Imaging work done since the 1990s shows that these physical changes move in a slow wave from the brain's rear to its front, from areas close to the brain stem that look after older and more behaviorally basic functions, such as vision, movement, and fundamental processing, to the evolutionarily newer and more complicated thinking areas up front.The corpus callosum, which connects the brain's left and right hemispheres and carries traffic essential to many advanced brain functions, steadily thickens.You'll find complete galleries of all the samples above in our members section, together with much much more.Club Tug features the raunchiest of hand jobs from 100% real amateurs!Stronger links also develop between the hippocampus, a sort of memory directory, and frontal areas that set goals and weigh different agendas; as a result, we get better at integrating memory and experience into our decisions.At the same time, the frontal areas develop greater speed and richer connections, allowing us to generate and weigh far more variables and agendas than before.
Meanwhile, dendrites, the branchlike extensions that neurons use to receive signals from nearby axons, grow twiggier, and the most heavily used synapses—the little chemical junctures across which axons and dendrites pass notes—grow richer and stronger.
Taken together, these changes make the entire brain a much faster and more sophisticated organ.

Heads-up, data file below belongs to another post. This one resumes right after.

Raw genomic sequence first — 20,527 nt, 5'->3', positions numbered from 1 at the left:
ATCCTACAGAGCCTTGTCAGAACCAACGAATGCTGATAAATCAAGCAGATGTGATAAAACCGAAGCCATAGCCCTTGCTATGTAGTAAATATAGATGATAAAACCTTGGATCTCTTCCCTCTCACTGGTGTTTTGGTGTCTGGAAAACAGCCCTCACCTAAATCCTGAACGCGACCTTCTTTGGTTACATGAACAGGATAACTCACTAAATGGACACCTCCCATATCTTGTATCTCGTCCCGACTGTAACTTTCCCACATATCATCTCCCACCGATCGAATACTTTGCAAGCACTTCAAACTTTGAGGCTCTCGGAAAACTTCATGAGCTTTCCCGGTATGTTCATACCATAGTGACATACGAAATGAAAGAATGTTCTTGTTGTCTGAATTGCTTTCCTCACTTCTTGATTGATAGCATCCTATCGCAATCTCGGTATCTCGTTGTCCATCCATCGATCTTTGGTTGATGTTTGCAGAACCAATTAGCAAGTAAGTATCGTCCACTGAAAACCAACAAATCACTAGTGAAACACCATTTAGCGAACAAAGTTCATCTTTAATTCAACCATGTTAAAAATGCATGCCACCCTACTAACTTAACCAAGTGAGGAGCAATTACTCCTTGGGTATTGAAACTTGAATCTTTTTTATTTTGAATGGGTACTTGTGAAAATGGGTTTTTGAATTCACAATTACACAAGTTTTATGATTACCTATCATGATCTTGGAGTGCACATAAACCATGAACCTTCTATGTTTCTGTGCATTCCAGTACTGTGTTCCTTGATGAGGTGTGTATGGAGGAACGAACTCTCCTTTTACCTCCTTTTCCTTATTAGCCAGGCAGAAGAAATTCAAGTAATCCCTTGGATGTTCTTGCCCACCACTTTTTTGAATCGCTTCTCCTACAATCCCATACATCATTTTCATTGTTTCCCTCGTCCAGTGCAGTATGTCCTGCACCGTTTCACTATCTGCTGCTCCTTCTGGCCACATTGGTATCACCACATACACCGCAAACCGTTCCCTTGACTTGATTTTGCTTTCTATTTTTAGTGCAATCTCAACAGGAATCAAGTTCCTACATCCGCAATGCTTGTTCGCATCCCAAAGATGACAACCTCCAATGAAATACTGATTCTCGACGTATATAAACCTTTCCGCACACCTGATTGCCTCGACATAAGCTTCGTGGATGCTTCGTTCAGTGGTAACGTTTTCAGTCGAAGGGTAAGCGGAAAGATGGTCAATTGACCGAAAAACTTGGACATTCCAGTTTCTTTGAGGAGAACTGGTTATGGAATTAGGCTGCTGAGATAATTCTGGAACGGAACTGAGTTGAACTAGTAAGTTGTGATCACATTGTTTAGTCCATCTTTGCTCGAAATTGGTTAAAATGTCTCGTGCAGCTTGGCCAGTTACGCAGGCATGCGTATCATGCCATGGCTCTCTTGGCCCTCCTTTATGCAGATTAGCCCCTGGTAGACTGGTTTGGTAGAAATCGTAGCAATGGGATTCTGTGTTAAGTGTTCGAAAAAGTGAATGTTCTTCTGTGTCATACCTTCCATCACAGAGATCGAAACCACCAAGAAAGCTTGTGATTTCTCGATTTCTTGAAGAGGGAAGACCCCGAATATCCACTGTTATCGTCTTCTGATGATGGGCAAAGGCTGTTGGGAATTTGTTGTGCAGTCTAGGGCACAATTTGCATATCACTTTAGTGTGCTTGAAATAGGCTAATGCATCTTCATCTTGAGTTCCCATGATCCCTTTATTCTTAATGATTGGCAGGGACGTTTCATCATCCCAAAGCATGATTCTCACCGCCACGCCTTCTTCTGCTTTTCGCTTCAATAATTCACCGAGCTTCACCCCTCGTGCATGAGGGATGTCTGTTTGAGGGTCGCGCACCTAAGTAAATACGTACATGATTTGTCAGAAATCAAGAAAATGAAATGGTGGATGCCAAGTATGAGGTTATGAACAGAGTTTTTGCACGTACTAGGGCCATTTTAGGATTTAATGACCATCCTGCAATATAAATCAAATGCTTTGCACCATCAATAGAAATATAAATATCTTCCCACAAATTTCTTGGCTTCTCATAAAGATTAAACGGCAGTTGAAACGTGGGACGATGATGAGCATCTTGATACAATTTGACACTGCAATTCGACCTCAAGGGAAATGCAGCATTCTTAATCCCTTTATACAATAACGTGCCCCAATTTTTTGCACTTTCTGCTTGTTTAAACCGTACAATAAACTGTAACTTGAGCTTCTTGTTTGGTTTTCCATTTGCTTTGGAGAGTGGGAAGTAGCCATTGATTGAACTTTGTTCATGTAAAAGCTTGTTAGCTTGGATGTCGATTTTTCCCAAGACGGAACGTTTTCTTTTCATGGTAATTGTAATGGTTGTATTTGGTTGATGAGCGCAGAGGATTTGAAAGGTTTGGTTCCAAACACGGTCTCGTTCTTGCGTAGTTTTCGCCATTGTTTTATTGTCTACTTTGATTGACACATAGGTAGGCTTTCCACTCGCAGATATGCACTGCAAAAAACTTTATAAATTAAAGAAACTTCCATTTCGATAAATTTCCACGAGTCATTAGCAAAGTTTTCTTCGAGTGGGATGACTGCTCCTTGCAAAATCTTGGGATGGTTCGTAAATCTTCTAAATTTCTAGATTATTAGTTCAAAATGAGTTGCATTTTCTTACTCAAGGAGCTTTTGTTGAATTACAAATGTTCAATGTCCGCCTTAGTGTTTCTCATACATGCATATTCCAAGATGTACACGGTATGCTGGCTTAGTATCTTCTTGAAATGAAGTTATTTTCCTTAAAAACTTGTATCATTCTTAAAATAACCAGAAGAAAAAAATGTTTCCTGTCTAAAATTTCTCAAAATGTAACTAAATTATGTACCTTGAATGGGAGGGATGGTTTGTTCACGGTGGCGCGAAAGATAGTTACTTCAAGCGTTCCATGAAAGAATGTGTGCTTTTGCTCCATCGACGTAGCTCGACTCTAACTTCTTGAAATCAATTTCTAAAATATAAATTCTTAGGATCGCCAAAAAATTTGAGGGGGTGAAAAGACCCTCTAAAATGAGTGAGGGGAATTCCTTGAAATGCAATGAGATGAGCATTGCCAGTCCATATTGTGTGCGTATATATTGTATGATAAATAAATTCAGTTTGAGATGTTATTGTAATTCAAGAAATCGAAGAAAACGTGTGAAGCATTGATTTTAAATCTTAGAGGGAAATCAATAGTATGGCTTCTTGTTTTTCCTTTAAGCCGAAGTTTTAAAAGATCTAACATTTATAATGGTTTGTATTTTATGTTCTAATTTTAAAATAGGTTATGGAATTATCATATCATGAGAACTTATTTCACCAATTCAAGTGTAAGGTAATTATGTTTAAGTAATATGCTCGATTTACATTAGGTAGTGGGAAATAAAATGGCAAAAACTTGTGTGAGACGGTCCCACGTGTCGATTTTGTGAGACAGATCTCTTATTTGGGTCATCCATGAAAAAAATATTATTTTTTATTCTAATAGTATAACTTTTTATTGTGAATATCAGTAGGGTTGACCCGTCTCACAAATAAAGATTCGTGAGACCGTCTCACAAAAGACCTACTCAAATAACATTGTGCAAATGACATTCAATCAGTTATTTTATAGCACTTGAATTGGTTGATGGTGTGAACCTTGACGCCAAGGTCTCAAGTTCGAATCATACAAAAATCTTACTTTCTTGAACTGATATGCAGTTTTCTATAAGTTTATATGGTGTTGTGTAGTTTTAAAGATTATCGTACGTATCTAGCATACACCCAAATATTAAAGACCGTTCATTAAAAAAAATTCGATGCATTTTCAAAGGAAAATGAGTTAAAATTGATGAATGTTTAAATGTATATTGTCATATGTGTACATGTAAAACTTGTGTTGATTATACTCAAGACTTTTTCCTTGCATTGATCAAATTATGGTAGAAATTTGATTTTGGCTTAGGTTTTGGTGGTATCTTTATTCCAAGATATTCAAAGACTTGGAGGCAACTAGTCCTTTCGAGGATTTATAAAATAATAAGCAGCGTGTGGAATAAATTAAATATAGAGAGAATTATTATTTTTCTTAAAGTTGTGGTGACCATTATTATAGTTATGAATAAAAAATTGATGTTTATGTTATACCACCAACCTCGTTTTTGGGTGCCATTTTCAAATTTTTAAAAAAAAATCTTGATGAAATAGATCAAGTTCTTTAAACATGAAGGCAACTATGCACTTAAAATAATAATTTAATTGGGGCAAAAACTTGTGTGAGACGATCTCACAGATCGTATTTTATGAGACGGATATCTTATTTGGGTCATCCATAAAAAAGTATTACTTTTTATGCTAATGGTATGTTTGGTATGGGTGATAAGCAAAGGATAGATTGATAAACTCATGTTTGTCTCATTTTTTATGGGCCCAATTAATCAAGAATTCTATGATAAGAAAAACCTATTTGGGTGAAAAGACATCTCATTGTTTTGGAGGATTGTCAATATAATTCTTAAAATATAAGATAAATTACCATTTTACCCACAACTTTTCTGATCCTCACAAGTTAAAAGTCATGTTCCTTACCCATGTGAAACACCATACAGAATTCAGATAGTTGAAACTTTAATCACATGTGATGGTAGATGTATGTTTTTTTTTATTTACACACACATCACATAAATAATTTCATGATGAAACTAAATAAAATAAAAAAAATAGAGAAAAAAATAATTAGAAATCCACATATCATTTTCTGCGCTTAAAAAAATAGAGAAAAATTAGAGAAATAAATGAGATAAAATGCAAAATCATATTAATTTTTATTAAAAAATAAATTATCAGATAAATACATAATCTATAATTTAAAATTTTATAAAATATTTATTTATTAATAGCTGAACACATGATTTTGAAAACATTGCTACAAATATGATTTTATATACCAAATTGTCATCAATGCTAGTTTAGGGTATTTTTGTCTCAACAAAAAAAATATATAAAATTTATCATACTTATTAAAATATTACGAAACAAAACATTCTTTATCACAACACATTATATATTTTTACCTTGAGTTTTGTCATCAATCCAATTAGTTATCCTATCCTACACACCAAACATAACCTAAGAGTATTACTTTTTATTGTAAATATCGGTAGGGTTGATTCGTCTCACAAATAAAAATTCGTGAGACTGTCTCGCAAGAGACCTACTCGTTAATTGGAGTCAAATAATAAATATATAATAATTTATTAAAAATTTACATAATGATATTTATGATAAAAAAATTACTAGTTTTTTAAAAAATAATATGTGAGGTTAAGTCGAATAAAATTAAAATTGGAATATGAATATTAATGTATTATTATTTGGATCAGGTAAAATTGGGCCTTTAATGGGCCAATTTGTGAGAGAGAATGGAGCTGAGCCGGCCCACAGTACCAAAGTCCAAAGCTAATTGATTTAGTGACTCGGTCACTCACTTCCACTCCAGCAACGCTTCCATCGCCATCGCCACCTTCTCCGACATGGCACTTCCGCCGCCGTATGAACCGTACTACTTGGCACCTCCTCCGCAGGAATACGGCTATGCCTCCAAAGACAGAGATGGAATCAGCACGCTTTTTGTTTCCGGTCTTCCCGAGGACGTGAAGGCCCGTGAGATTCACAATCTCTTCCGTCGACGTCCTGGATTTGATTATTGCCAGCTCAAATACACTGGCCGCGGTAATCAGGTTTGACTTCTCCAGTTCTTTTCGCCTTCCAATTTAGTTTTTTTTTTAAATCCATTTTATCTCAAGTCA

This process of maturation, once thought to be largely finished by elementary school, continues throughout adolescence.
Turns out this product of my genes and loving care, the boy-man I had swaddled, coddled, cooed at, and then pushed and pulled to the brink of manhood, had been flying down the highway at 113 miles an hour. He didn't like it that one of the several citations he received was for reckless driving. These imaging tools offered a new way to ask the same question—What's wrong with these kids?
"Well," I huffed, sensing an opportunity to finally yell at him, "what would you call it? " 'Reckless' sounds like you're not paying attention. I made a deliberate point of doing this on an empty stretch of dry interstate, in broad daylight, with good sight lines and no traffic. —and revealed an answer that surprised almost everyone.
When this development proceeds normally, we get better at balancing impulse, desire, goals, self-interest, rules, ethics, and even altruism, generating behavior that is more complex and, sometimes at least, more sensible.